6. An all-rounder test

This is , so the goal is to make your program process the commands as quickly as possible. A leaderboard will be kept for each type of test,, and the winner will be the user with the lowest sum of placements over all tests (e.g. if you came 1st, 3rd, 2nd, 2nd, 3rd, 4th then your score is 1 + 3 + 3 + 2 + 2 + 4 = 15).

The tests and test generator can be found on this Github page, along with a unit tester which will be run for each submission to ensure correctness.


  • To prevent cluttering the leaderboard, each user may provide at most one submission
  • No multithreading or parallel processing
  • Use no more than 2GB of RAM — this rule is not strictly enforced, but horribly space-inefficient solutions may be disqualified
  • No third party libraries (standard libraries are OK)
  • All coordinates are guaranteed to fit into a 32-bit int, and all colours are alphanumeric strings


(in progress)

enter image description here

2. Lego pieces/attachable cubes – trichoplax Jan 25 at 21:07
5. Controller-mediated build-your-own data structure – trichoplax Jan 25 at 21:11
B. Attachable unit cubes (for simplicity) – trichoplax Jan 28 at 8:36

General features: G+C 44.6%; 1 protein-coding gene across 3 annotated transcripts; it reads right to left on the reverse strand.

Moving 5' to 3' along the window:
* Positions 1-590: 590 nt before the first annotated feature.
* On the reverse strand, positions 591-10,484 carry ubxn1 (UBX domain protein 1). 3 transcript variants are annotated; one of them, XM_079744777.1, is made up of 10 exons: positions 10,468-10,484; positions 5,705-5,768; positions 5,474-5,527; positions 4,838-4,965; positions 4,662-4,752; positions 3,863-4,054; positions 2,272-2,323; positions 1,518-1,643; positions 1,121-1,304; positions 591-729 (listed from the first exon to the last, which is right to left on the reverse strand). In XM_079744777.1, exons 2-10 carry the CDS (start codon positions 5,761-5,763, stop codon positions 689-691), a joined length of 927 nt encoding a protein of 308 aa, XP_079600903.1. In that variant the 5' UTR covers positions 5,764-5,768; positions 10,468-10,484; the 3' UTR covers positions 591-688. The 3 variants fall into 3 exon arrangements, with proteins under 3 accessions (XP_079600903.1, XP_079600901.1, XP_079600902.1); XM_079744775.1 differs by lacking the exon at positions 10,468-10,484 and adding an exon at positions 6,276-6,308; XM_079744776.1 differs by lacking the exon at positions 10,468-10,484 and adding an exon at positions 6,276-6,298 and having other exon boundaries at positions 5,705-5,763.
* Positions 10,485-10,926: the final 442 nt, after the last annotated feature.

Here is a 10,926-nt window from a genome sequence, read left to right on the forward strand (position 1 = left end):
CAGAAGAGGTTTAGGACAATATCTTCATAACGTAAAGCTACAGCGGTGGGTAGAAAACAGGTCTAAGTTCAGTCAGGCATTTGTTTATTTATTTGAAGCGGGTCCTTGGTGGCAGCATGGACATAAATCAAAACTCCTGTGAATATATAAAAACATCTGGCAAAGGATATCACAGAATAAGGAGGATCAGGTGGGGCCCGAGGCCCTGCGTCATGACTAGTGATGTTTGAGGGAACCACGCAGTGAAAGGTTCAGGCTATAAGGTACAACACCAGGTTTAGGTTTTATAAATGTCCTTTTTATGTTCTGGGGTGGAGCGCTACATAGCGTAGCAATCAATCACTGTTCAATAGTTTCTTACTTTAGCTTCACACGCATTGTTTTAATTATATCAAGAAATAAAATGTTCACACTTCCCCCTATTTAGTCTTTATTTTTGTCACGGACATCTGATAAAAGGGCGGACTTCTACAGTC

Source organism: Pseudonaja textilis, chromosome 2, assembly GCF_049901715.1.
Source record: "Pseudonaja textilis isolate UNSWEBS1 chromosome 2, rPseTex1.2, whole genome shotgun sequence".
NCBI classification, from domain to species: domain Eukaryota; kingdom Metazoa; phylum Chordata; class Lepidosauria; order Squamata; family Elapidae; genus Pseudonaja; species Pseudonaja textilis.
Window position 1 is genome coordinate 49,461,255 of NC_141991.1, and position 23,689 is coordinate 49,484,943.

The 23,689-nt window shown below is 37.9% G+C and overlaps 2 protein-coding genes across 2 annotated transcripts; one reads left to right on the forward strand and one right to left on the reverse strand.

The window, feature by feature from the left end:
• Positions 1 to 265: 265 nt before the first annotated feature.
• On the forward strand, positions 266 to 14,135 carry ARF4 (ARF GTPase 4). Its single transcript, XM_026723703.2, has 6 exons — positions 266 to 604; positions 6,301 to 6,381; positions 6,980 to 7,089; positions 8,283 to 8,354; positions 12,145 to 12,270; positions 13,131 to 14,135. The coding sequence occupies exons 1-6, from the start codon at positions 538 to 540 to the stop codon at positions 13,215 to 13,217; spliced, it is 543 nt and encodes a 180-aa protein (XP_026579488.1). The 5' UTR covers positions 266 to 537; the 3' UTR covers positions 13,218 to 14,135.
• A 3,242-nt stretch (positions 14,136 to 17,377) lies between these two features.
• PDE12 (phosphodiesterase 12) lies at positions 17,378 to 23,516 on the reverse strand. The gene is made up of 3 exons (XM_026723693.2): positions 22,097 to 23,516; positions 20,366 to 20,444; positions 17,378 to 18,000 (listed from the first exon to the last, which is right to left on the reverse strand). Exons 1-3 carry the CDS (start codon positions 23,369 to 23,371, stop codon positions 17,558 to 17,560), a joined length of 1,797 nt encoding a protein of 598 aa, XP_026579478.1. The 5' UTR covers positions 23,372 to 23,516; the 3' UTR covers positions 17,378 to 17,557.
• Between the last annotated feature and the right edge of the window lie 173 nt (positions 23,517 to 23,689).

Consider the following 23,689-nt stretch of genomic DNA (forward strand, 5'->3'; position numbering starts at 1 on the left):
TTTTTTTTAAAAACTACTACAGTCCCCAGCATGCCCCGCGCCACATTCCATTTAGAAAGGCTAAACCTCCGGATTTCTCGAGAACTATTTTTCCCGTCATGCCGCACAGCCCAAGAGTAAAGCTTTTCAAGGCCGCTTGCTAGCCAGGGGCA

I. Code golf (fewest bytes) – Sp3000 Jan 28 at 23:43
II. Fastest algorithm – Sp3000 Jan 28 at 23:44
Number of cube structures: – Sp3000 Jan 29 at 0:42
2. Any number of structures – Sp3000 Jan 29 at 0:43
A. Connections should be explicitly given via a function call – Sp3000 Jan 29 at 0:44
Moving to 2D might simplify rotations greatly, while retaining enough complexity to be worth a challenge. – user16991 Feb 5 at 1:49

Bitstring Family Trees

This challenge is reproduced from memory and my own solution, from a challenge that was posted in the job-application section of http://itasoftware.com before they were bought by Google. I reached out to ITA and Google a few years ago, after the acquisition, to ask to re-post this here (and on codegolf.com when it existed) and never heard back from them.

A bitstring is a string of 1s and 0s. Bitstrings reproduce asexually through a mutation-prone process, producing a child that is a copy of its parent but with each bit flipped with 25% probability. Starting with a list containing one bitstring, we repeatedly select one bitstring from the list at random, produce its child, and add that child to the list. This produces a list of bitstrings, each of which (except the first) has somewhere earlier in the list a parent from which it was mutated.

Now, the challenge. Your program will be presented with a list of bitstrings produced as described above, but the order of the list will be shuffled. You are to calculate the least improbable family tree for the given bitstrings. If there are two or more such trees, choose any of them.

Your input can be in any useful format, including as a list/array of lists/strings as a function parameter or in a variable, already existing on the stack for a stack based language, or from stdin with delimiters but not operators, so four four-bit strings might be "1010\n1001\n1011\n0010" or "[1010,1001,1011,0010]" or even "4 1010100110110010".